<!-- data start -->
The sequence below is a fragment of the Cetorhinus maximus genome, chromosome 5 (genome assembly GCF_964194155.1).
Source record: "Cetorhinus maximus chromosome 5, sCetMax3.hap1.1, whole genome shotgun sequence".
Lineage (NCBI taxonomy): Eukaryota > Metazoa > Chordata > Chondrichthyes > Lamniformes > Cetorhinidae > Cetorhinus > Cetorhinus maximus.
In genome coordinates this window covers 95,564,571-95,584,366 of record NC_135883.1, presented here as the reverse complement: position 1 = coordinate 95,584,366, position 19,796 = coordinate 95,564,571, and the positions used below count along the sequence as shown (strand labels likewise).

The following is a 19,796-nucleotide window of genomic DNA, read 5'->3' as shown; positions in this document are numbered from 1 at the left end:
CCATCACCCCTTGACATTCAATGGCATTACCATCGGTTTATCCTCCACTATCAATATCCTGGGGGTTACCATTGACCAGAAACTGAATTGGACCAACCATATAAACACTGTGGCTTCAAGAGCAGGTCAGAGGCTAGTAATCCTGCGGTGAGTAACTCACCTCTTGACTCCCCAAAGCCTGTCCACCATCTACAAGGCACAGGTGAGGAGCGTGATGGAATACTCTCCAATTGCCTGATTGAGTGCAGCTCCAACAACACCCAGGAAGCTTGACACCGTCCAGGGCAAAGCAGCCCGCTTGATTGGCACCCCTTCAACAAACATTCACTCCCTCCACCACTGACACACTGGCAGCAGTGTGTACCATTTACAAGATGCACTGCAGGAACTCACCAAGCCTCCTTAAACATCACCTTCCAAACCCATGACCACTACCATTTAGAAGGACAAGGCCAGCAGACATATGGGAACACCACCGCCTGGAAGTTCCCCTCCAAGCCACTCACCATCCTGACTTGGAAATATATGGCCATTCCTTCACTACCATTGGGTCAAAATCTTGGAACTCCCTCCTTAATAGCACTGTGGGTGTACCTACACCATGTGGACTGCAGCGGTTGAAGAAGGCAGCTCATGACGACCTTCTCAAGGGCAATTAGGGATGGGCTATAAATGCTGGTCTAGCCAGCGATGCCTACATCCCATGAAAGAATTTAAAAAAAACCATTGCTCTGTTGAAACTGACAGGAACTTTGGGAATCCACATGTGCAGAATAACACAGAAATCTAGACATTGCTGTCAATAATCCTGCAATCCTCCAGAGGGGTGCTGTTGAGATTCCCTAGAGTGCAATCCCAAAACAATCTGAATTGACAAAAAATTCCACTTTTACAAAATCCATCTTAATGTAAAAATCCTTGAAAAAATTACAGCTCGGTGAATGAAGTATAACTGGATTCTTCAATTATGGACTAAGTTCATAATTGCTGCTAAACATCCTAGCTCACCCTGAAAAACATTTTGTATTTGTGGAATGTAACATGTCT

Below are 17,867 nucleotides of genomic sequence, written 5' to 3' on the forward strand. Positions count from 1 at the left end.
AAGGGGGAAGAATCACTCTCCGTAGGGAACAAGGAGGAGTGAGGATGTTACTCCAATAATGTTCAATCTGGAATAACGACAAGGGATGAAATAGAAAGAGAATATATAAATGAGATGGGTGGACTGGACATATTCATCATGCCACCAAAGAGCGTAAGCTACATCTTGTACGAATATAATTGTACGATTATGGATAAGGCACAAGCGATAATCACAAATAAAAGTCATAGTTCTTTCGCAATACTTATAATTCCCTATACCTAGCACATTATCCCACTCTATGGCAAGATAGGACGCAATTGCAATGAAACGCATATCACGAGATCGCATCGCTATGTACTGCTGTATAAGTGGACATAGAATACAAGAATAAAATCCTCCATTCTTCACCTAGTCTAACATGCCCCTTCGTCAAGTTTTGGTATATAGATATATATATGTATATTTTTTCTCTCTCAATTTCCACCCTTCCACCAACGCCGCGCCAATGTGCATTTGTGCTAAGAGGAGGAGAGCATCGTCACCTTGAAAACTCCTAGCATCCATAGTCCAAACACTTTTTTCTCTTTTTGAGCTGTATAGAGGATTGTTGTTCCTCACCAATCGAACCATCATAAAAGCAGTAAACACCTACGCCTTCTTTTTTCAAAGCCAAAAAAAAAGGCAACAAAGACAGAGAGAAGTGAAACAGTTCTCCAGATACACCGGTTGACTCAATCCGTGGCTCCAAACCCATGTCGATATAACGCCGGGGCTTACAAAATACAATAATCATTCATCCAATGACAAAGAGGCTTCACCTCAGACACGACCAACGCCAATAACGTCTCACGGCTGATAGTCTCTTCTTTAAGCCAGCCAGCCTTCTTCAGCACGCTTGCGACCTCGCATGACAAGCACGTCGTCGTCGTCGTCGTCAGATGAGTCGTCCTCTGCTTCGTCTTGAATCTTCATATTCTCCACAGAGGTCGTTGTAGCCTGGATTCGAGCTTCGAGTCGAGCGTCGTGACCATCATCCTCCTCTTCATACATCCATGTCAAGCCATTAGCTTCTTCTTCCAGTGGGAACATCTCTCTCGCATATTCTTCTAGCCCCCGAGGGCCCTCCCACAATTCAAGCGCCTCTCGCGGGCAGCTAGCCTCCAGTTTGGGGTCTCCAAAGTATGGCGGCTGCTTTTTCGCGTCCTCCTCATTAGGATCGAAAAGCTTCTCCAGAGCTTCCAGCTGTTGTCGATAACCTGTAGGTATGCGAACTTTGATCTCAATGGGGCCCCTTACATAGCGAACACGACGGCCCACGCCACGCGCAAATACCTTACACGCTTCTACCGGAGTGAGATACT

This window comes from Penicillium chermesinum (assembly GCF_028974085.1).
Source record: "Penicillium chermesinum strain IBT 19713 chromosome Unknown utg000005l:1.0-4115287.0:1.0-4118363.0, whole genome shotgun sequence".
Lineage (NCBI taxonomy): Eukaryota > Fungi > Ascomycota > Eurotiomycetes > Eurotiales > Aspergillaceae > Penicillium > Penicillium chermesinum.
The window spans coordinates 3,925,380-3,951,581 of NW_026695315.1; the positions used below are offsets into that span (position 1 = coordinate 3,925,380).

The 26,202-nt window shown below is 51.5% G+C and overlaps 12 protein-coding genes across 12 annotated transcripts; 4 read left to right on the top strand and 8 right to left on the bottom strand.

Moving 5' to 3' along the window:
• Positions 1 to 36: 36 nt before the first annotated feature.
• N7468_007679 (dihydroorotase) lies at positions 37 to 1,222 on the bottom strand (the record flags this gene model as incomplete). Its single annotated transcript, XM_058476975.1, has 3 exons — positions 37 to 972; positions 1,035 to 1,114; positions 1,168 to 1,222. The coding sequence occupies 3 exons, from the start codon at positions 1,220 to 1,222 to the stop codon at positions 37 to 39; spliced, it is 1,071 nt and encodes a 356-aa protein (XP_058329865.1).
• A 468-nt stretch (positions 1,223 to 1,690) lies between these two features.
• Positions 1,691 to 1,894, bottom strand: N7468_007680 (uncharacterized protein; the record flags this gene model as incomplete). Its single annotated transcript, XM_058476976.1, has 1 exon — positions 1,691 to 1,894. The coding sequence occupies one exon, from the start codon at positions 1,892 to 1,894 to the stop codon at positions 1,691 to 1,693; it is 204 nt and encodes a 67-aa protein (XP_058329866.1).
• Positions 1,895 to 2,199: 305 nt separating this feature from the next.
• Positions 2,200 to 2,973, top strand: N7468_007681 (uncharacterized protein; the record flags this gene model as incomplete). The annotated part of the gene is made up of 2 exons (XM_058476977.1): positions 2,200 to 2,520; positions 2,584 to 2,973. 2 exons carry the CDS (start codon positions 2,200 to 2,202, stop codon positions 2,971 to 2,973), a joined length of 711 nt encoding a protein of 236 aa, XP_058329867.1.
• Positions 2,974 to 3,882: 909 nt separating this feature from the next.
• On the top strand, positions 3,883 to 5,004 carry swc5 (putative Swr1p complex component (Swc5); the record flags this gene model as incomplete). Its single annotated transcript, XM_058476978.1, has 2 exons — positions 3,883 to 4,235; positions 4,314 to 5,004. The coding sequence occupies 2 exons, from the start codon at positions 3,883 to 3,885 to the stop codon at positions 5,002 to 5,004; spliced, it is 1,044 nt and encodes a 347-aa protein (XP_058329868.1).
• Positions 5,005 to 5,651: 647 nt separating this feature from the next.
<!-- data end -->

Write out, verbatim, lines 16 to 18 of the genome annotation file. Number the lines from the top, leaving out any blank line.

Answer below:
• N7468_007679 (dihydroorotase) lies at positions 37 to 1,222 on the bottom strand (the record flags this gene model as incomplete). Its single annotated transcript, XM_058476975.1, has 3 exons — positions 37 to 972; positions 1,035 to 1,114; positions 1,168 to 1,222. The coding sequence occupies 3 exons, from the start codon at positions 1,220 to 1,222 to the stop codon at positions 37 to 39; spliced, it is 1,071 nt and encodes a 356-aa protein (XP_058329865.1).
• A 468-nt stretch (positions 1,223 to 1,690) lies between these two features.
• Positions 1,691 to 1,894, bottom strand: N7468_007680 (uncharacterized protein; the record flags this gene model as incomplete). Its single annotated transcript, XM_058476976.1, has 1 exon — positions 1,691 to 1,894. The coding sequence occupies one exon, from the start codon at positions 1,892 to 1,894 to the stop codon at positions 1,691 to 1,693; it is 204 nt and encodes a 67-aa protein (XP_058329866.1).